The first PCAST report on Advanced Manufacturing appeared in June 2011.  Two more have appeared since.  The most recent one was published in October 2014.  All of them have been somewhat vague.  The 2011 report defined Advanced Manufacturing to be “a family of activities that (a) depend on the use and coordination of information, automation, computation, software, sensing, and networking, and/or (b) make use of cutting edge materials and emerging capabilities enabled by the physical and biological sciences, for example nanotechnology, chemistry, and biology.”  The two subsequent reports neither added to nor subtracted from those words.  They merely continued to explore the topic as if everyone understood the nature of Advanced Manufacturing.

The Bookings Report on Advanced Manufacturing is a response to the first PCAST report and may have been scheduled to coincide with the release of the most recent report.  It seems clearly designed to strength the work of PCAST and to make it more rigorous.  Instead of taking the PCAST definition of Advanced Manufacturing, it proposed the idea that Advanced Manufacturing company, or an Advanced Industry, invested heavily in Research and Development and had a highly skilled workforce.   Specifically, it defined an Advanced Industry to be in the 80th percentile or higher of R&D spending per employee and have a greater percentage of workers than the national average who were educated in Science, Technology, Engineering or Mathematics, the STEM skills.

From its clear and concrete definition, the Brookings Report impressed upon the reader that Advanced Manufacturing was in dire straits and needed to be addressed.  It argued that the United States was no longer the leader in this field, that the country was importing more goods from Advance Manufacturing than it was exporting, and that it was falling further and further behind other countries in this field.  The paper was so vivid, so frightening, that it would convince even the most casual reader that we must act and act quickly. In the end, though, the careful definition did not change any conclusions. The paper recommended the three obvious ideas. We need to give tax breaks to encourage investment in Advanced Manufacturing.  We need to expand STEM education.  We need to build a culture that supports innovation.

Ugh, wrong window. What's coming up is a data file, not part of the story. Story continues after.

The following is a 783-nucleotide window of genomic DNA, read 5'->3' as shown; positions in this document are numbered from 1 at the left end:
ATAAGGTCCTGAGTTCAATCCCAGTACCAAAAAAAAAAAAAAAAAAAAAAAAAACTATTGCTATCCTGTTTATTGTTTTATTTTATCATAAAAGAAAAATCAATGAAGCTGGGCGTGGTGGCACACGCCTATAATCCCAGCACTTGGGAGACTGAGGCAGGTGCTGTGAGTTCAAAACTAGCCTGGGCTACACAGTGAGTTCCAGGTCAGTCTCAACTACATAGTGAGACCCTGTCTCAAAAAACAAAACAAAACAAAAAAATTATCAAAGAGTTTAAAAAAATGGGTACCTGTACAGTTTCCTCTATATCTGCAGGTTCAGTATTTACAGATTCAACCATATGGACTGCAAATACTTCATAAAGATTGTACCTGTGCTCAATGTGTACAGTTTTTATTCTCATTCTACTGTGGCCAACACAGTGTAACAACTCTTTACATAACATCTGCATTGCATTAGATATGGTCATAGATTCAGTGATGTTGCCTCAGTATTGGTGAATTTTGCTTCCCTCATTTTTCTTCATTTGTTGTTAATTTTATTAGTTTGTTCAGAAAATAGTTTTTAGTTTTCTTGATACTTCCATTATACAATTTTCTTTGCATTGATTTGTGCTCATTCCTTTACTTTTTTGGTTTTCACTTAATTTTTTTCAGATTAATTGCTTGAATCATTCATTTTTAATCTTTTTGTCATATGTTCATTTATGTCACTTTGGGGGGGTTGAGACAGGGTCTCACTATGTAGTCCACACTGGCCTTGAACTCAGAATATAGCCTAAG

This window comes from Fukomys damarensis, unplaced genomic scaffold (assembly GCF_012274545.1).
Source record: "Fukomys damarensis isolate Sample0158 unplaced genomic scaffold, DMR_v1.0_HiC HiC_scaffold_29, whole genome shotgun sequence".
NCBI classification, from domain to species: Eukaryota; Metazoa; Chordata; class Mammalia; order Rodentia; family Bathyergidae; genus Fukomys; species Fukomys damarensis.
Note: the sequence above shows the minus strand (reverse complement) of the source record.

While the Brookings Institution can recommend, it cannot act.  It can only think and encourage others to accept its thoughts.  If there were to be action, it would probably come in the form of legislation.  At the moment, there is only one bill in front of Congress dealing with Advanced Manufacturing.    It would offer tax cuts to companies that invest in advance processes.  So far, it has seen little movement.  It has progressed no farther than the desk of the House Clerk.

This bill, like everything else in Washington, shouldn’t be viewed in isolation.  It may be part of a bigger effort to promote Advanced Manufacturing that will become clear with time.  However, that effort will be the work of many parties.  The White House might promote the idea.  The trade associations will articulate what they want and unions will lend their support to any idea that gives jobs to their members.  Finally, the Think Tanks will have to think some more, but in thinking, they will not really be weighing the pros and cons of the issue.  They will be making the case, firmly and forcibly, that some action would be a truly great idea.

David Alan Grier is a former president of the IEEE Computer Society and is an associate professor at the Center for International Science and Technology Policy of the George Washington University.  

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IEEE-USA is an organizational unit of the Institute of Electrical and Electronics Engineers, Inc. (IEEE), created in 1973 to support the career and public policy interests of IEEE’s U.S. members. IEEE-USA is primarily supported by an annual assessment paid by U.S. IEEE Members.

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One Comment

  1. In my experience, it is also helpful to understand who is funding the research project of interest at a Think Tank. Some Think Tanks are little better than “guns for hire” and even esteemed think-tanks have put out reports prompting calls of bias toward their funder’s policy agendas.